This is an archived article that was published on sltrib.com in 2011, and information in the article may be outdated. It is provided only for personal research purposes and may not be reprinted.
The Utah Legislature has passed House Bill 116 which, among other provisions, establishes a program for undocumented immigrants to obtain a work permit from the Utah Department of Public Safety after paying a $2,500 fine.
It is curious that so much time, effort and money have been put into this bill when these work permits will have no legal effect. They will not allow re-entry into the U.S. at the border or port of entry, prevent an Immigration and Customs Enforcement agent from arresting and detaining someone or stop an immigration judge from deporting a permit holder.
So what, then, do these permits accomplish? They lull the immigrants into a false sense of security leading to their removal from the United States. If these permits are issued, then HB116 is nothing more than a veiled use of trickery to deport individuals and families.
Rep. Chris Herrod of Provo opposed this bill as "pure and simple amnesty." However, amnesty in terms of immigration suggests that lawful immigration status is conferred upon an individual despite a previous violation of the law. These work permits will not provide any type of lawful immigration status and thus cannot be characterized as a form of amnesty.
This concept, that a work permit does not equal lawful immigration status, is misunderstood by many. In my practice as an immigration attorney, many clients have come to me after having sought legal services by non-lawyers who have found ways in which their clients can receive temporary work authorization cards from the U.S. Citizenship and Immigration Service. But these work permits, although issued by the federal immigration service, do not confer any immigration status. They are merely issued while some immigration applications are pending but not yet approved, regardless of whether the case has merit.
The immigrants do not understand this confusing concept and are thus misled into believing that they have been given permission to remain in the United States lawfully. Lawyers like me are left to clean up the mess created by the deceit of these non-lawyers in the broken lives of their former clients.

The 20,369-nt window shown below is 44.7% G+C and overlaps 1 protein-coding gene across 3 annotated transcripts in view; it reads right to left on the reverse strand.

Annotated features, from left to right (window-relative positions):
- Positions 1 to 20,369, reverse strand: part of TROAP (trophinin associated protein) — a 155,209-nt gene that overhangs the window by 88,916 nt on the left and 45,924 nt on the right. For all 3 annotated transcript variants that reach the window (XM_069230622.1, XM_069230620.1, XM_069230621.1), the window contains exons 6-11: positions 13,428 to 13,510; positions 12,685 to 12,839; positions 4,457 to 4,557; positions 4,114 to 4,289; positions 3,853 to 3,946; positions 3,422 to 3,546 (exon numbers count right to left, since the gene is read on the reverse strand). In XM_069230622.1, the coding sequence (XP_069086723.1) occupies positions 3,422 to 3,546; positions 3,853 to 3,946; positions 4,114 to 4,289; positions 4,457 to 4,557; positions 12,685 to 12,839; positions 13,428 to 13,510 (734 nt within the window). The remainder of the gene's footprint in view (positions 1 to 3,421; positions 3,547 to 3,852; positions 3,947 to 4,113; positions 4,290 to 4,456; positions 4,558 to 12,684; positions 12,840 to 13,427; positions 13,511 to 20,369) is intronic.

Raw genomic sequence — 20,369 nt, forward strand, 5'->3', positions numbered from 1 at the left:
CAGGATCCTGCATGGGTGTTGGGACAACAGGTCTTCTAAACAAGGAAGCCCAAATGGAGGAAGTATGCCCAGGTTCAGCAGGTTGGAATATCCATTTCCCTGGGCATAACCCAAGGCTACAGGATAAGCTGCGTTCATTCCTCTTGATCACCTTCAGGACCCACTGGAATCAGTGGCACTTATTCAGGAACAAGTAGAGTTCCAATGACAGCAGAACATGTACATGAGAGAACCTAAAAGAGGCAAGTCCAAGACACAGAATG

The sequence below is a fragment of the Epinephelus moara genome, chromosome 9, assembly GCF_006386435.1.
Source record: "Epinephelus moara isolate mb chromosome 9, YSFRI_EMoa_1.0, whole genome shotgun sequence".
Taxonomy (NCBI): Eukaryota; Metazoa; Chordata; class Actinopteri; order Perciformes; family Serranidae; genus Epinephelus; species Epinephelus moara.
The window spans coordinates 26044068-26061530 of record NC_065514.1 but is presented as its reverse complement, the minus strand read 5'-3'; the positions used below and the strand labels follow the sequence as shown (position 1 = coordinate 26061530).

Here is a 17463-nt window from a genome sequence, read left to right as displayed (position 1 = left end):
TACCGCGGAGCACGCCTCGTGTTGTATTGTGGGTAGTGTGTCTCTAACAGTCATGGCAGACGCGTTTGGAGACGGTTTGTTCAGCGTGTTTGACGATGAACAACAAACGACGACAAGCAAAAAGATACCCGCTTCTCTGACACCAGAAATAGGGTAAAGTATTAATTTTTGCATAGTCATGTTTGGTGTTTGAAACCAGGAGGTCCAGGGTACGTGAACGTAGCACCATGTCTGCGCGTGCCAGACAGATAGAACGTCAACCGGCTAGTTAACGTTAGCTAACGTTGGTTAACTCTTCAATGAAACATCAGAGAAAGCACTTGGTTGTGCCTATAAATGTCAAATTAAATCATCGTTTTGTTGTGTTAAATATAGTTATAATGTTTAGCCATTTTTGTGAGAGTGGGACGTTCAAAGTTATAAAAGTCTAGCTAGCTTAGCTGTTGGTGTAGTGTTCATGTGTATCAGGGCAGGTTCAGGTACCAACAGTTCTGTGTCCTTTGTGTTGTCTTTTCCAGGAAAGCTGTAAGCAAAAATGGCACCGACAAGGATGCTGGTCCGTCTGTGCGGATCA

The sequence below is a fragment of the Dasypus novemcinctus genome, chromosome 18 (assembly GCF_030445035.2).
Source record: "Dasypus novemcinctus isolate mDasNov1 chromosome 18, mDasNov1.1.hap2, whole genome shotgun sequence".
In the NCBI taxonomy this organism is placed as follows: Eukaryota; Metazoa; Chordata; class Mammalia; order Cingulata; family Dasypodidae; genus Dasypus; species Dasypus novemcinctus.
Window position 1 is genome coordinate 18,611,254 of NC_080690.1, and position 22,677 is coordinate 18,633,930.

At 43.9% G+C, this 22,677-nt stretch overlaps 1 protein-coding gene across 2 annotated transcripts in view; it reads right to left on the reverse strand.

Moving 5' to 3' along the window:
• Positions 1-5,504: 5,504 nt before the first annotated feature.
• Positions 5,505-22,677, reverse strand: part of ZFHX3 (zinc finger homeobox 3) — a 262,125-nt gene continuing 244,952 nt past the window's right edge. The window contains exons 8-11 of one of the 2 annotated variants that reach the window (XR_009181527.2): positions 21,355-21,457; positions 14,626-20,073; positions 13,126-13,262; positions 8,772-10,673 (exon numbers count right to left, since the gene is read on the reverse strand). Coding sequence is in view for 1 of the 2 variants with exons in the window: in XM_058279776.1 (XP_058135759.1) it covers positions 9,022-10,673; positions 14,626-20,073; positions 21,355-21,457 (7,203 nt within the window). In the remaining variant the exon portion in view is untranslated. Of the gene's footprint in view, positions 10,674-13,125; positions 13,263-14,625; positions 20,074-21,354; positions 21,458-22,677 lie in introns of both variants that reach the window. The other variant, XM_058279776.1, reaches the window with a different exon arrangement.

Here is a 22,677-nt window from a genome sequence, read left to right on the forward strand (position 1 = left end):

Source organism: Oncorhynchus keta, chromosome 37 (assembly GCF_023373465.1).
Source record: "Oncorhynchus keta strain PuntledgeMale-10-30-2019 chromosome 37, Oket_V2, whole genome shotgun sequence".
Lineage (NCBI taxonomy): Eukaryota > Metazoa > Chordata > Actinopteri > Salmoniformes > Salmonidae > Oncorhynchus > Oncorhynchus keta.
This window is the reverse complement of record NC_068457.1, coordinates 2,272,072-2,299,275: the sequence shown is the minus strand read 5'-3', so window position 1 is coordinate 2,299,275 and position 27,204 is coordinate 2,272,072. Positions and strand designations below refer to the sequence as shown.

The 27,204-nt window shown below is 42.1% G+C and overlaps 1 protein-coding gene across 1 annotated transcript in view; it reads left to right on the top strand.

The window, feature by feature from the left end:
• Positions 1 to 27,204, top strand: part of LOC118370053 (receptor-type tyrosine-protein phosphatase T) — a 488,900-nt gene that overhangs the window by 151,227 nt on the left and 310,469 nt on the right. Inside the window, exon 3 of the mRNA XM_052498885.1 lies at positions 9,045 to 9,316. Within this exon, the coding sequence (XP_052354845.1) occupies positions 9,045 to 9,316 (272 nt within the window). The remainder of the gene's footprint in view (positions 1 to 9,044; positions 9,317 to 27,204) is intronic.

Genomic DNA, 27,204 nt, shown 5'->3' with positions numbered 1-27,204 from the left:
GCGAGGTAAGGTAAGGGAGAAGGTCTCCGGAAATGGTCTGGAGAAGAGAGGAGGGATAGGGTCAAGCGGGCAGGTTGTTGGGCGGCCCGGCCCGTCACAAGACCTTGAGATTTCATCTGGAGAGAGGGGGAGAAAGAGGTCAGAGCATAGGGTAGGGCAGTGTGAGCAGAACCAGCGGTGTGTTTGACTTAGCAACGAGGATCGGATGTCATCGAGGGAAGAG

If individuals are easily misled into believing that they have a form of lawful immigration status by non-lawyers posing as attorneys, how much more deceived will they be when it is the State of Utah promulgating the deception instead?
Utah will provide false hope to these individuals and families, while simultaneously, and unknown to the immigrants, set in motion their deportation. Anyone who has lawful immigration status will not need a Utah state work permit; they likely have work authorization incident to their immigration status. So the only people who will apply for the state work permit will be undocumented immigrants. And in applying, they will effectively register as such.
Since these permits afford no legal effect to prevent deportation, it is highly likely that these individuals and families will shortly thereafter be placed into federal removal proceedings and subsequently removed from the United States.
Some people in Utah would like to deport many, if not all, of the undocumented immigrants in the state, and a few might advocate doing so "by any means necessary." One unnecessary means is by deceit and trickery, especially when advertised by the state itself. Such deceit is contrary to the principles of fairness, justice and due process upon which our nation was founded.
Immigration enforcement, just like all areas of life, should be accomplished by honest, truthful and virtuous measures. But at the very least, the immigrants and their families should not have to pay $2,500 each to be swindled by the state.
Travis Olsen is staff attorney for the Catholic Charities Immigration Legal Services in Baltimore, Md., and a Brigham Young University alumnus.